Shopping for salvation
Thanks for the article on Christian products ("Would Jesus Buy It?" May 1). Although I personally am not a fan of the "trinkets," I can tell you how much I value the quality Christian literature available in our local retail stores, i.e., Wal-Mart, Target, King Soopers, etc.
I believe the products we buy are a blessing if they help us in our walk with God, help us to hear His word in our daily lives and to live as Jesus taught us to live.
Everyone's relationship with God is unique and between that person and God, which is why I try not to pass judgment on the products sold. What I may not find important may be very meaningful to someone else. It's important that we remember that the product does not substitute for God, that God is alive in our hearts through His Spirit.
What a blessing to live in a community where God is alive in so many hearts!
-- Dr. Mary Zesiewicz
Hoorah for honesty
It is good to hear that some high-ranking officials have the decency to follow their morals when they see those around in power abusing it. I am heart-warmed to hear that Britain's secretary for International Development resigned over the UK's Iraqi policy. Short states that she cannot continue on in her role since "this resolution [the UN draft that the United States and the UK submitted] undermines all the commitments I have made in [parliament] and elsewhere about the reconstruction of Iraq. Clearly this makes my position impossible."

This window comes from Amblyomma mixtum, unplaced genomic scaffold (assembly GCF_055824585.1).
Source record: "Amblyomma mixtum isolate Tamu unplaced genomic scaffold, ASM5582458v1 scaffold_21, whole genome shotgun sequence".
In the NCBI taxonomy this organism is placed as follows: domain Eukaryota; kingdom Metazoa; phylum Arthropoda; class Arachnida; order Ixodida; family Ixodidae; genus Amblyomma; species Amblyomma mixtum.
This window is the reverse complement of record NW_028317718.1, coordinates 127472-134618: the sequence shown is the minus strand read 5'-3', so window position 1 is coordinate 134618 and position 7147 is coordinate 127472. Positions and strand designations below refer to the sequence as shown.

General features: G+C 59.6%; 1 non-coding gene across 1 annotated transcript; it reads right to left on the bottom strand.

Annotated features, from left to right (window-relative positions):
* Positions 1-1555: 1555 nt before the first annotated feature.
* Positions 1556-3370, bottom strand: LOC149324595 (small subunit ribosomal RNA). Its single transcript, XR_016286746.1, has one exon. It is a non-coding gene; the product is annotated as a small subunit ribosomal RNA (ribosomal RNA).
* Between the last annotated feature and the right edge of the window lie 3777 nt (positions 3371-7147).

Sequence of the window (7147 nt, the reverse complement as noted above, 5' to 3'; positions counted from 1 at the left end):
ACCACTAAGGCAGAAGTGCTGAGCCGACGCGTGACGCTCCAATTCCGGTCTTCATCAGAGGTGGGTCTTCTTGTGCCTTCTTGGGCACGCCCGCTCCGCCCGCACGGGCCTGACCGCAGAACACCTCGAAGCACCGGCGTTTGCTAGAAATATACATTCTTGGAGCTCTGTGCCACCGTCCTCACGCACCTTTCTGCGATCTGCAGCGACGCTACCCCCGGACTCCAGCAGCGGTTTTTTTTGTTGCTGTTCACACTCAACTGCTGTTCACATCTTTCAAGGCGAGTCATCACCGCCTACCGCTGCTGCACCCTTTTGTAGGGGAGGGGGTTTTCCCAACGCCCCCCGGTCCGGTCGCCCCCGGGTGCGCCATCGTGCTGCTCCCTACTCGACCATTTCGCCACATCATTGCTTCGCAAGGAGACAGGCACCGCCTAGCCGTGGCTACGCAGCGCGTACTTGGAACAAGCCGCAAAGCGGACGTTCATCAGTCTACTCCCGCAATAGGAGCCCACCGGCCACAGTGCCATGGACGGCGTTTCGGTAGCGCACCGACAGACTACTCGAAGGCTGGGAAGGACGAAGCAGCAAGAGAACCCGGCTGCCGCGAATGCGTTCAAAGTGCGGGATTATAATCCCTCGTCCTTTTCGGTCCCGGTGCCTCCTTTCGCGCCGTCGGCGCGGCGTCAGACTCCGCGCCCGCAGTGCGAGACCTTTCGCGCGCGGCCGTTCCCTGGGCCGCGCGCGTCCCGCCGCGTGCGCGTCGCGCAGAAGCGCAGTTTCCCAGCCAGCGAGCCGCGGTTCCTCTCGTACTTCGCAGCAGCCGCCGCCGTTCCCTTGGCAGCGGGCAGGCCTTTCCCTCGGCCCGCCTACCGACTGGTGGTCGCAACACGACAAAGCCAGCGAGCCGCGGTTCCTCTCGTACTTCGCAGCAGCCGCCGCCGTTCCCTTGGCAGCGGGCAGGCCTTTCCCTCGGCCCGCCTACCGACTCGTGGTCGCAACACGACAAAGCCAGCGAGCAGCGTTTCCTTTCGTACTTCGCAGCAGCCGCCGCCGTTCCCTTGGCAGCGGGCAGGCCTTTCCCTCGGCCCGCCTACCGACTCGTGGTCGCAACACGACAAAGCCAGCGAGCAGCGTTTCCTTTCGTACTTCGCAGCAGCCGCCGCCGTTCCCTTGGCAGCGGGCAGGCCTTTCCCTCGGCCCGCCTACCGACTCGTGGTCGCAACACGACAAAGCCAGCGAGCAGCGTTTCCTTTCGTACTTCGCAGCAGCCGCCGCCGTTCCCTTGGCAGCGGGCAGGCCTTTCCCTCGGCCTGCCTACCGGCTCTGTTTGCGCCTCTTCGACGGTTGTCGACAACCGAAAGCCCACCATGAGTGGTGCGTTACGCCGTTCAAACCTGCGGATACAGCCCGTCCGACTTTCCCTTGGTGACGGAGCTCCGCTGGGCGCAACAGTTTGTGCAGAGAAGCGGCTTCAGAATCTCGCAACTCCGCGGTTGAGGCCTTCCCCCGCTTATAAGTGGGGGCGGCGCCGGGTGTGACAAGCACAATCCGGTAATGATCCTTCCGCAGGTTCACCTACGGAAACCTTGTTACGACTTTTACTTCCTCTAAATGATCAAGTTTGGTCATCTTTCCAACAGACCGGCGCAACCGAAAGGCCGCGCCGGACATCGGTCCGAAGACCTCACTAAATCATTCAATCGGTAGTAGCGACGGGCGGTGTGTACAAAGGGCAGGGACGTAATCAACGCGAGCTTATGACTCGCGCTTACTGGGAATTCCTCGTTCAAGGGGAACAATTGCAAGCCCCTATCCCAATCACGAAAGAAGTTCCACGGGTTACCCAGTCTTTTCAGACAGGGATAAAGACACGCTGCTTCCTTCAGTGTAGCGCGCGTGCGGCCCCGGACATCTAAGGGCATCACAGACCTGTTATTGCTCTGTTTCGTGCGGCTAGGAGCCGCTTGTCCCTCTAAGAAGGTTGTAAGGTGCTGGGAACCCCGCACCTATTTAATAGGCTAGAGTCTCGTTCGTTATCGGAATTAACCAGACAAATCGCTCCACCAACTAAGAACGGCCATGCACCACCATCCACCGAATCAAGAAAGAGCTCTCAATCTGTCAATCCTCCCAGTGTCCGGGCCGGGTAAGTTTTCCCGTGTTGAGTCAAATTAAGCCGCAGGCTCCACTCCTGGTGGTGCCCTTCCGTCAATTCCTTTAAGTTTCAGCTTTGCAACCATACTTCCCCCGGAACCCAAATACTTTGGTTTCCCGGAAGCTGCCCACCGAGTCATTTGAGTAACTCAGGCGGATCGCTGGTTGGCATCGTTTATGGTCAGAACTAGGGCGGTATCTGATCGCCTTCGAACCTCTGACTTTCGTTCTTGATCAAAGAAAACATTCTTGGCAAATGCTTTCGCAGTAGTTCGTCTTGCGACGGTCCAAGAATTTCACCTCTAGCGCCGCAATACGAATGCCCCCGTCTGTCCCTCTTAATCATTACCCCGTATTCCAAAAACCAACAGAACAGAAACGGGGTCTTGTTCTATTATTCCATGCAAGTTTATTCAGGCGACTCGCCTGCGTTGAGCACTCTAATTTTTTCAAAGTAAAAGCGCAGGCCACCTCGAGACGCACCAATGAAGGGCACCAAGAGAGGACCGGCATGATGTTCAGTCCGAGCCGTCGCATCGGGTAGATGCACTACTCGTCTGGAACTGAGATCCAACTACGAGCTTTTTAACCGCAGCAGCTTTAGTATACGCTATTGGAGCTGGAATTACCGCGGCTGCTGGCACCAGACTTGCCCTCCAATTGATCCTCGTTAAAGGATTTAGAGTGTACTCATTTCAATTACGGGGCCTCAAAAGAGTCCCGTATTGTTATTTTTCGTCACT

How I wish that Colin Powell, our secretary of state, had the guts to do the same. What an utter embarrassment it is that in our country, the secretary of defense, Donald Rumsfeld, is totally usurping the authority and validity of the Department of State. The LA Times reported on this issue May 8 in an article written by Sonni Efron. She writes that a young diplomat in the State Department said, in speaking about the Pentagon's new role in shaping foreign policy, that, "It's the 'Dr. Strangelove' syndrome: There's very much the dominance by this institution whose sole role ultimately ... is to kill people and blow things up and they do that very well."